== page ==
What is a DC Motor?

A Direct Current (DC) Motor runs from a DC (Direct Current) source of electricity and the electricity runs at a constant voltage where as an AC (Alternating Current) Motor which runs on an oscillating supply with a fixed cycle between negative and positive. Batteries or a DC Drive produce DC current and power stations supply AC. The UK domestic supply is typically single phase 240V 50Hz AC and industrial supply is three phase 415V 50Hz AC. Both of these can be converted to DC using a suitable DC Drive.


The armature comprises a cylindrical iron core made of thin sheet stampings with a number of slots arranged along the outer periphery. The coils comprising the winding are fitted in these slots, being suitably insulated from each other and from the iron core. At one end of the armature winding is placed the commutator which consists of a number of copper segments built up into the form of a cylinder. These segments are insulated from each other and from the shaft. The current is fed into the armature by means of a series of carbon brushes pressing on the commutator and suitably connected to the machine terminals, the various commutator segments being connected to the corresponding armature conductors.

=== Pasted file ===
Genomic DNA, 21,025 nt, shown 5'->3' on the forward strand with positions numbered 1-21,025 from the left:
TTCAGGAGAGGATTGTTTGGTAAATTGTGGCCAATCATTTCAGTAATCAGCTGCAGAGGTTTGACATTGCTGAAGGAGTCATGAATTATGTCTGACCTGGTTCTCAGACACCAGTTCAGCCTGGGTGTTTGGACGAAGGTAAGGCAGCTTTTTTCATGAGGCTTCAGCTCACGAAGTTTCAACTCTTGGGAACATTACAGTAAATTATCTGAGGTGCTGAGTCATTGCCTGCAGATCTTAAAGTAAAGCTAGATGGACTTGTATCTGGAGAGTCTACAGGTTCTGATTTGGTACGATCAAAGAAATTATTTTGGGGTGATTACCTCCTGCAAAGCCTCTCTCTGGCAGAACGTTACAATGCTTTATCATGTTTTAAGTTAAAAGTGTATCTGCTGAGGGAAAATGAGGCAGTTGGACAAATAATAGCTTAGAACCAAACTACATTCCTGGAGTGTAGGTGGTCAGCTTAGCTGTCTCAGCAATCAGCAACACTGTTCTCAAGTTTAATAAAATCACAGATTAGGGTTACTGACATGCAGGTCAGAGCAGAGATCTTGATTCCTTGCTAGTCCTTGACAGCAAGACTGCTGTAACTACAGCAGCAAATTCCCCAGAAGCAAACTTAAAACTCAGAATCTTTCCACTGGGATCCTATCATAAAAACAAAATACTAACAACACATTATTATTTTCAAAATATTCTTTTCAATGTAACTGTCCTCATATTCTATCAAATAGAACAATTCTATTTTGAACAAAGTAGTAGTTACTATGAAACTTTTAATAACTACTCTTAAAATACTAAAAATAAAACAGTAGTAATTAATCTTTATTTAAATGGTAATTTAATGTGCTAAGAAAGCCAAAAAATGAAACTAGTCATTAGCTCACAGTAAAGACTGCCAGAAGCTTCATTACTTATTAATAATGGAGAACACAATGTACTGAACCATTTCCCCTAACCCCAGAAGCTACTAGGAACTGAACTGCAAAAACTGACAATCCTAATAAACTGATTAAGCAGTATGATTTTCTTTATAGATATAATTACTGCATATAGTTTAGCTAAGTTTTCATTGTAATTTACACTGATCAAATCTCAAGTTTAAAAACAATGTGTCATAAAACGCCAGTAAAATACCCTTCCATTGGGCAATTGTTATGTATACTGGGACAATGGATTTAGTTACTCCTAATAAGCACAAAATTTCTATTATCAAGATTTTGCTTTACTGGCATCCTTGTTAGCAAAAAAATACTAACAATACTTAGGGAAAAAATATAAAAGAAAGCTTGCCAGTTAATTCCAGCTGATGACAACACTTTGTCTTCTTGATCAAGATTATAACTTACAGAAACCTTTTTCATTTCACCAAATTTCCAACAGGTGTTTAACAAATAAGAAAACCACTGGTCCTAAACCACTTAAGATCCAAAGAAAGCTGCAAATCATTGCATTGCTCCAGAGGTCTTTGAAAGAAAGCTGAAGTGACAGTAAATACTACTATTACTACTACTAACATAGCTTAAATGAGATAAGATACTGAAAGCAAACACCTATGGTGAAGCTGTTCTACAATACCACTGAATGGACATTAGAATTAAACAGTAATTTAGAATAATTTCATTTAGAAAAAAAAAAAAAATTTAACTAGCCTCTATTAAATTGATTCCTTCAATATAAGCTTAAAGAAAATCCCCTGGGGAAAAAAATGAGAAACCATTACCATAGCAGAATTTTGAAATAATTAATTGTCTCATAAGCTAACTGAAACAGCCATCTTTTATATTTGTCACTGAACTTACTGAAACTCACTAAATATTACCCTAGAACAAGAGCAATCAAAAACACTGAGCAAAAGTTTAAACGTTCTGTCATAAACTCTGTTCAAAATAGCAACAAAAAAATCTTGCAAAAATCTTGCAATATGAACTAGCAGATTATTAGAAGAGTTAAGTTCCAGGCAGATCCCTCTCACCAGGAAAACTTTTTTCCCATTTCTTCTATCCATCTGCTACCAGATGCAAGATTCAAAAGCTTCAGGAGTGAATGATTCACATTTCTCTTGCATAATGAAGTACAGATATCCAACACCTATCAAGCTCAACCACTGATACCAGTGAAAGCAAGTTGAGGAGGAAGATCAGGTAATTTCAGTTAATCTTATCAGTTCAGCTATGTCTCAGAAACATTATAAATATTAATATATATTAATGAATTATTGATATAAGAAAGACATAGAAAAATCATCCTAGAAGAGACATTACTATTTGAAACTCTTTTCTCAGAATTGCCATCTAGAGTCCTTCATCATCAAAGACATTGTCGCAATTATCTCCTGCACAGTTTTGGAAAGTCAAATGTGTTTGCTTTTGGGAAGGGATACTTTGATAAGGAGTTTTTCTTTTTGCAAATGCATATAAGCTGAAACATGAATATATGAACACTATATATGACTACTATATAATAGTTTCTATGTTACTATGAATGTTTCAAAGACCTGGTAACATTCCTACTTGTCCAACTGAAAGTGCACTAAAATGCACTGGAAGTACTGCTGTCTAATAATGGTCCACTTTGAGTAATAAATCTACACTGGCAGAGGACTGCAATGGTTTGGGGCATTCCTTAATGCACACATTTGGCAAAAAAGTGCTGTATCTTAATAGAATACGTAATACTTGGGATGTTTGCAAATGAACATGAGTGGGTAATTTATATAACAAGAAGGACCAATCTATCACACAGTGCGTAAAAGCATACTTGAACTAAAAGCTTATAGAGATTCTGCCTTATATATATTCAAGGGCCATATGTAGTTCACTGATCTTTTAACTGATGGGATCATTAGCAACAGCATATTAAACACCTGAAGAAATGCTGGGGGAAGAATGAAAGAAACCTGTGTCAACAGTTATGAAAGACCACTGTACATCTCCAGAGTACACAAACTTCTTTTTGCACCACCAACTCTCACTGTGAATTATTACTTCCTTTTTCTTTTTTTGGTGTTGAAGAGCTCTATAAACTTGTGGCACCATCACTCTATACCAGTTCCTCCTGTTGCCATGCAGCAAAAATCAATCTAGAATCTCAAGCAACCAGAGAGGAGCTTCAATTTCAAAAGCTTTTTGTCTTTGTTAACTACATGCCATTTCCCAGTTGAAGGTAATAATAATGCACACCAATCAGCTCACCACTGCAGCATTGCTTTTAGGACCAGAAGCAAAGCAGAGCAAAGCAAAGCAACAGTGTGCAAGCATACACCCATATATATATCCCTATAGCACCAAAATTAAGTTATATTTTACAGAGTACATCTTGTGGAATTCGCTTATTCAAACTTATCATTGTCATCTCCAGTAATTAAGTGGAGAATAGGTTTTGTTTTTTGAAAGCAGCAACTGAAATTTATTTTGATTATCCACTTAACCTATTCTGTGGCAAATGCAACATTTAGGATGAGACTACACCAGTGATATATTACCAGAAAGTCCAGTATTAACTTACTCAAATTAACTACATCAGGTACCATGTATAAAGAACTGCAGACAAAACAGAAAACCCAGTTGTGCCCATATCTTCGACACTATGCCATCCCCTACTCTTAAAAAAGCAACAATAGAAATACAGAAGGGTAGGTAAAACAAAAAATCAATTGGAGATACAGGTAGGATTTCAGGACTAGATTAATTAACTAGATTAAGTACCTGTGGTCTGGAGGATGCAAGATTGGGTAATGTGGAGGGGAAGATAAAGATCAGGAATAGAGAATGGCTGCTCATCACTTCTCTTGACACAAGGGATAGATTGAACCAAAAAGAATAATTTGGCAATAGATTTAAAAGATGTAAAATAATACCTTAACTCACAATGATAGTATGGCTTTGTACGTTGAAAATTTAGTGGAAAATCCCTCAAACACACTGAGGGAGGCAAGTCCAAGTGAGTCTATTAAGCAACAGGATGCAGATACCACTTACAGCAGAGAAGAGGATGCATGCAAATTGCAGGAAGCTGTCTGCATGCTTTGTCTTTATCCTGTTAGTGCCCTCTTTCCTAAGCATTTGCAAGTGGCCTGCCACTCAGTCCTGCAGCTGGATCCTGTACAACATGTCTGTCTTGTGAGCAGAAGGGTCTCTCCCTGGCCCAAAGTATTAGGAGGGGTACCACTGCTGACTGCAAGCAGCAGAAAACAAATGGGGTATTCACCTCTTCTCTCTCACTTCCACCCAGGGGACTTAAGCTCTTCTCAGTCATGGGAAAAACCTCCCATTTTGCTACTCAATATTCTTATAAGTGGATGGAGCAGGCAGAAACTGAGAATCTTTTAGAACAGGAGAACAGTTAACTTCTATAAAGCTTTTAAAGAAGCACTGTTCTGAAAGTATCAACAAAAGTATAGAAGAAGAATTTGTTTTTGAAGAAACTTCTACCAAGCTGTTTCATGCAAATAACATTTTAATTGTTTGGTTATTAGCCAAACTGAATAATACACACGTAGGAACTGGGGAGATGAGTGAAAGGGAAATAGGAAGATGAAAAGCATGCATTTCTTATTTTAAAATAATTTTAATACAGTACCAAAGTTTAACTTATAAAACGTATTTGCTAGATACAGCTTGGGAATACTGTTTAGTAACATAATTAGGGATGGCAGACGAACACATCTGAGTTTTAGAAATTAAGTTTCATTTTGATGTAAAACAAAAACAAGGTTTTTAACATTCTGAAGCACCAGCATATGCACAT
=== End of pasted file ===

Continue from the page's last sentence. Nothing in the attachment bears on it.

Mechanical Construction

D.C. electrical motors consist essentially of an armature on which the winding is mounted, a field system which sets up the necessary field the interaction between the current in the armature and the flux of the field producing the driving torque and some means of conveying current to the rotating pad.

The Field System

The field system is stationary and consists essentially of steel electromagnets excited by coils placed around it. There is a circular rolled steel or square laminated yoke with field mainpoles fitted at intervals on the internal surface. The mainpoles have a shaped surface to distribute the lines of magnetic flux so that they can enter the armature over a wide area. Also they are so shaped as to fit the cylindrical armature which they enclose, leaving only a very small gap for the rotation of the armature. Also interposed between the mainpoles are interpoles which are there to create a field which will counteract the effect of armature reaction. The main active parts in a DC motor are: Mainpoles, Interpoles, Armature and Commutator.